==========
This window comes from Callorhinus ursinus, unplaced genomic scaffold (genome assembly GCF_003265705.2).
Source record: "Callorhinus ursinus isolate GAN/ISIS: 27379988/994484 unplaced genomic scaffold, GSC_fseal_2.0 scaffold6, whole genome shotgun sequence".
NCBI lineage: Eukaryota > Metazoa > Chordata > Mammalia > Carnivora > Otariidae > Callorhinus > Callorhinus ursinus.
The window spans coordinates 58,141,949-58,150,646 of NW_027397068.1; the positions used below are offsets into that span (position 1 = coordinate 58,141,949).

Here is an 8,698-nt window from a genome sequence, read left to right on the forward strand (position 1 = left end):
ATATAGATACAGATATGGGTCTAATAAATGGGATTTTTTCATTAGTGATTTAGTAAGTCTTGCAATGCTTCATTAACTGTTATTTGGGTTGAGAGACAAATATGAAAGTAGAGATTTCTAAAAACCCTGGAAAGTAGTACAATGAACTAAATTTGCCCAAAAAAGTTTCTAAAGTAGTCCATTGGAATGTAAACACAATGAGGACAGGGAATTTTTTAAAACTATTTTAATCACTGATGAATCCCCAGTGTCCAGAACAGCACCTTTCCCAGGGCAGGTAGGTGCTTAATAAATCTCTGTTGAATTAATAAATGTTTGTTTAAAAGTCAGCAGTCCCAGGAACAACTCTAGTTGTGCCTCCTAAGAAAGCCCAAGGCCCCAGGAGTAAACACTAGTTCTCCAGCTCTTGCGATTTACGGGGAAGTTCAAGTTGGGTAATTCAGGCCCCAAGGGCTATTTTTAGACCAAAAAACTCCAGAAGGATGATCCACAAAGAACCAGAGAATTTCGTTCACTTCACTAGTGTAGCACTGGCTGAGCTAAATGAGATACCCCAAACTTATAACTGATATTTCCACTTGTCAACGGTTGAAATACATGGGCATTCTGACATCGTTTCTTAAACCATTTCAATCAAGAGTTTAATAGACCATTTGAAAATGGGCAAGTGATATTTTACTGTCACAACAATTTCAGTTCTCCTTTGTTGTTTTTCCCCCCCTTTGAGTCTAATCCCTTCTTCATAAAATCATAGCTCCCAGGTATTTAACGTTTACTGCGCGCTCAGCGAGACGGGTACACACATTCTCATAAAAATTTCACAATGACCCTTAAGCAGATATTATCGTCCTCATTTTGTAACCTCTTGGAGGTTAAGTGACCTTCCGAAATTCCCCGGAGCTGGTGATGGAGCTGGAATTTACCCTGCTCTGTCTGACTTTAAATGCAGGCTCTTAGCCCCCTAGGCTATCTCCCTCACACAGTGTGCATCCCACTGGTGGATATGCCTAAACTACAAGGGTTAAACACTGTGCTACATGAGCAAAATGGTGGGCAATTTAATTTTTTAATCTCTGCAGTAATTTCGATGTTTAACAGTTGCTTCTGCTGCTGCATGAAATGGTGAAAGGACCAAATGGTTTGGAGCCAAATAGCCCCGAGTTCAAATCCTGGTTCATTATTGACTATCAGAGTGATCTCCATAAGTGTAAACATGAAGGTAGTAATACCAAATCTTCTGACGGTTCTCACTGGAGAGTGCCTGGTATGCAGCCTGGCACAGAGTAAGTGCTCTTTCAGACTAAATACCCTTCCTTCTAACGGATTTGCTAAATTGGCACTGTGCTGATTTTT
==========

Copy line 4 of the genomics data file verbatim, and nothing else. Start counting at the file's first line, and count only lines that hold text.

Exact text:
The window spans coordinates 58,141,949-58,150,646 of NW_027397068.1; the positions used below are offsets into that span (position 1 = coordinate 58,141,949).